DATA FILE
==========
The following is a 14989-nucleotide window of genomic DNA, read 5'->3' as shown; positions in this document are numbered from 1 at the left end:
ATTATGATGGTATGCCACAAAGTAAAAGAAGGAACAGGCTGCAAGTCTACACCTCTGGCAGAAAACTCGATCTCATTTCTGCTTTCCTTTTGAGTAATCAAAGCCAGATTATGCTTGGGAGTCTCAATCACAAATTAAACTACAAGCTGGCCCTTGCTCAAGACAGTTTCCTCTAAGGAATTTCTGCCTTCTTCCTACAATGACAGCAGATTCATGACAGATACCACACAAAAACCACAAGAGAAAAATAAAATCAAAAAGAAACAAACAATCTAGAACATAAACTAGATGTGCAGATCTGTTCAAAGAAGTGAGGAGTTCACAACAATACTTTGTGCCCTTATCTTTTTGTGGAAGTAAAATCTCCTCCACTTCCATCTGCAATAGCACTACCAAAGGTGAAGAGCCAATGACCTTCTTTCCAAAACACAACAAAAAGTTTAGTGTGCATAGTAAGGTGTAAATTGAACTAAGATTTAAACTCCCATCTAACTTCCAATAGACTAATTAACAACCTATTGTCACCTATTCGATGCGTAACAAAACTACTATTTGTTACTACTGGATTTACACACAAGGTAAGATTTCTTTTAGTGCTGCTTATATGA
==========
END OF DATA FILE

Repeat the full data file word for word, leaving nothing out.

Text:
The following is a 14989-nucleotide window of genomic DNA, read 5'->3' as shown; positions in this document are numbered from 1 at the left end:
ATTATGATGGTATGCCACAAAGTAAAAGAAGGAACAGGCTGCAAGTCTACACCTCTGGCAGAAAACTCGATCTCATTTCTGCTTTCCTTTTGAGTAATCAAAGCCAGATTATGCTTGGGAGTCTCAATCACAAATTAAACTACAAGCTGGCCCTTGCTCAAGACAGTTTCCTCTAAGGAATTTCTGCCTTCTTCCTACAATGACAGCAGATTCATGACAGATACCACACAAAAACCACAAGAGAAAAATAAAATCAAAAAGAAACAAACAATCTAGAACATAAACTAGATGTGCAGATCTGTTCAAAGAAGTGAGGAGTTCACAACAATACTTTGTGCCCTTATCTTTTTGTGGAAGTAAAATCTCCTCCACTTCCATCTGCAATAGCACTACCAAAGGTGAAGAGCCAATGACCTTCTTTCCAAAACACAACAAAAAGTTTAGTGTGCATAGTAAGGTGTAAATTGAACTAAGATTTAAACTCCCATCTAACTTCCAATAGACTAATTAACAACCTATTGTCACCTATTCGATGCGTAACAAAACTACTATTTGTTACTACTGGATTTACACACAAGGTAAGATTTCTTTTAGTGCTGCTTATATGA